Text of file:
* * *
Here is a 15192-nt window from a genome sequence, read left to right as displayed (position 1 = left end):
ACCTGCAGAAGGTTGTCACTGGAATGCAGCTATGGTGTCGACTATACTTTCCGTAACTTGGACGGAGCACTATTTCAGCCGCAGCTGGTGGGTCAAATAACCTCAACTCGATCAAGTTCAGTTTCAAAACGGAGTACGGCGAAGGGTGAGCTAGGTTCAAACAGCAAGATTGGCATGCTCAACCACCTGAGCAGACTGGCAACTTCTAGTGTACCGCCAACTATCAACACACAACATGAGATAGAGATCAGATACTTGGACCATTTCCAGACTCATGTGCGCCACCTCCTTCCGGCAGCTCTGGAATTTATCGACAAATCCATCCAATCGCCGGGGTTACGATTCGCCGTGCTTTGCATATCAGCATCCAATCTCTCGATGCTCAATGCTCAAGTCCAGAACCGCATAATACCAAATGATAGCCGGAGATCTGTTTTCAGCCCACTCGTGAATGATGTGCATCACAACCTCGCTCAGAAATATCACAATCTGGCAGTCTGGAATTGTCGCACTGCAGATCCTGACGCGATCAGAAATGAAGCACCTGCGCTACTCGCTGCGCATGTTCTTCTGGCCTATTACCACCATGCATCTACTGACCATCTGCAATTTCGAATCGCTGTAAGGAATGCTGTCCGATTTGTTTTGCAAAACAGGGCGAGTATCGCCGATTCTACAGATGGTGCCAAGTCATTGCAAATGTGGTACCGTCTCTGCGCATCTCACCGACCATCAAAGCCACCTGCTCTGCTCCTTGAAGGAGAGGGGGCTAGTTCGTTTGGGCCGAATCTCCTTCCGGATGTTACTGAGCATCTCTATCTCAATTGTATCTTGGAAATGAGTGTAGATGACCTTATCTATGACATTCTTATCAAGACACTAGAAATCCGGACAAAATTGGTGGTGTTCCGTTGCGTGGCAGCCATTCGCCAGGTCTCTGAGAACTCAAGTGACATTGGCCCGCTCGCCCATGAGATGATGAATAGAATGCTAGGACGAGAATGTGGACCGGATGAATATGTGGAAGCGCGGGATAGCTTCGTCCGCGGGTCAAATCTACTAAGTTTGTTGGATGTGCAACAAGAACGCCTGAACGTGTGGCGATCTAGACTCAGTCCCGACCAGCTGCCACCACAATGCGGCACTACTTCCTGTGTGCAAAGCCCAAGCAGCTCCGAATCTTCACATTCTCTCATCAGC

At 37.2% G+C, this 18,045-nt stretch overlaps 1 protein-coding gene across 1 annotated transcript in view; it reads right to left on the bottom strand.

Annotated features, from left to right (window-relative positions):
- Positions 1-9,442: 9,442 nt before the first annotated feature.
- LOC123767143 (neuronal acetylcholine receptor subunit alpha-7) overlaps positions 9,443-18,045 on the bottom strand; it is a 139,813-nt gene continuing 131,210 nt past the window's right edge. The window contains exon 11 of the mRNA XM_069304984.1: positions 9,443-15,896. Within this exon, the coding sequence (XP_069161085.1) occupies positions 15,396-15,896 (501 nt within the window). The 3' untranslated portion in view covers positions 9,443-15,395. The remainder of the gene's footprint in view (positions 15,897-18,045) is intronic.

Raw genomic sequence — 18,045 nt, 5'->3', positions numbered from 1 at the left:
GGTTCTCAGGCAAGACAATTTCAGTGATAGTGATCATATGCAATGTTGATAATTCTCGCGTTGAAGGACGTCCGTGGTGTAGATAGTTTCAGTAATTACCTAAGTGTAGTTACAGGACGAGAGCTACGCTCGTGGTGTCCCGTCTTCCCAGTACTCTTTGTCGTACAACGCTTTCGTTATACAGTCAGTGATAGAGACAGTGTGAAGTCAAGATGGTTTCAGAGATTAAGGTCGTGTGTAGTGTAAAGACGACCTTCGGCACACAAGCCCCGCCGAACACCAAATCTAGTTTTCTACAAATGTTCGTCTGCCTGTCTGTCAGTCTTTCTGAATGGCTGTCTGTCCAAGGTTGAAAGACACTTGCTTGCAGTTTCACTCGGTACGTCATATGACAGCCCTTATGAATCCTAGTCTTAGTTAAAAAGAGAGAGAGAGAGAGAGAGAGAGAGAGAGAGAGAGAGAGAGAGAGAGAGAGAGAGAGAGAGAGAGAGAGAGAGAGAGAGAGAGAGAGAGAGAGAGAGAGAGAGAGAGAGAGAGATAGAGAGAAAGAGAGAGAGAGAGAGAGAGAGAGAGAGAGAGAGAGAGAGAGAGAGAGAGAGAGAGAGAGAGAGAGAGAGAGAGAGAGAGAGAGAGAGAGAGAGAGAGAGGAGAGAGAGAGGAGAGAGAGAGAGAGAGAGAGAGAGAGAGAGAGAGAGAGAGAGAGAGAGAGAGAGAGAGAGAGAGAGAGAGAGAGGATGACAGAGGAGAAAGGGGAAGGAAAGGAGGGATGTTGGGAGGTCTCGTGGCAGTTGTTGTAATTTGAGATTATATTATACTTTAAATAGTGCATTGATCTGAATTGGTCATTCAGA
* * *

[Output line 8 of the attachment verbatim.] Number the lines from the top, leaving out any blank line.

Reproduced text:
GGTTCTCAGGCAAGACAATTTCAGTGATAGTGATCATATGCAATGTTGATAATTCTCGCGTTGAAGGACGTCCGTGGTGTAGATAGTTTCAGTAATTACCTAAGTGTAGTTACAGGACGAGAGCTACGCTCGTGGTGTCCCGTCTTCCCAGTACTCTTTGTCGTACAACGCTTTCGTTATACAGTCAGTGATAGAGACAGTGTGAAGTCAAGATGGTTTCAGAGATTAAGGTCGTGTGTAGTGTAAAGACGACCTTCGGCACACAAGCCCCGCCGAACACCAAATCTAGTTTTCTACAAATGTTCGTCTGCCTGTCTGTCAGTCTTTCTGAATGGCTGTCTGTCCAAGGTTGAAAGACACTTGCTTGCAGTTTCACTCGGTACGTCATATGACAGCCCTTATGAATCCTAGTCTTAGTTAAAAAGAGAGAGAGAGAGAGAGAGAGAGAGAGAGAGAGAGAGAGAGAGAGAGAGAGAGAGAGAGAGAGAGAGAGAGAGAGAGAGAGAGAGAGAGAGAGAGAGAGAGAGAGAGAGAGAGATAGAGAGAAAGAGAGAGAGAGAGAGAGAGAGAGAGAGAGAGAGAGAGAGAGAGAGAGAGAGAGAGAGAGAGAGAGAGAGAGAGAGAGAGAGAGAGAGAGAGAGAGAGAGGAGAGAGAGAGGAGAGAGAGAGAGAGAGAGAGAGAGAGAGAGAGAGAGAGAGAGAGAGAGAGAGAGAGAGAGAGAGAGAGAGAGAGGATGACAGAGGAGAAAGGGGAAGGAAAGGAGGGATGTTGGGAGGTCTCGTGGCAGTTGTTGTAATTTGAGATTATATTATACTTTAAATAGTGCATTGATCTGAATTGGTCATTCAGA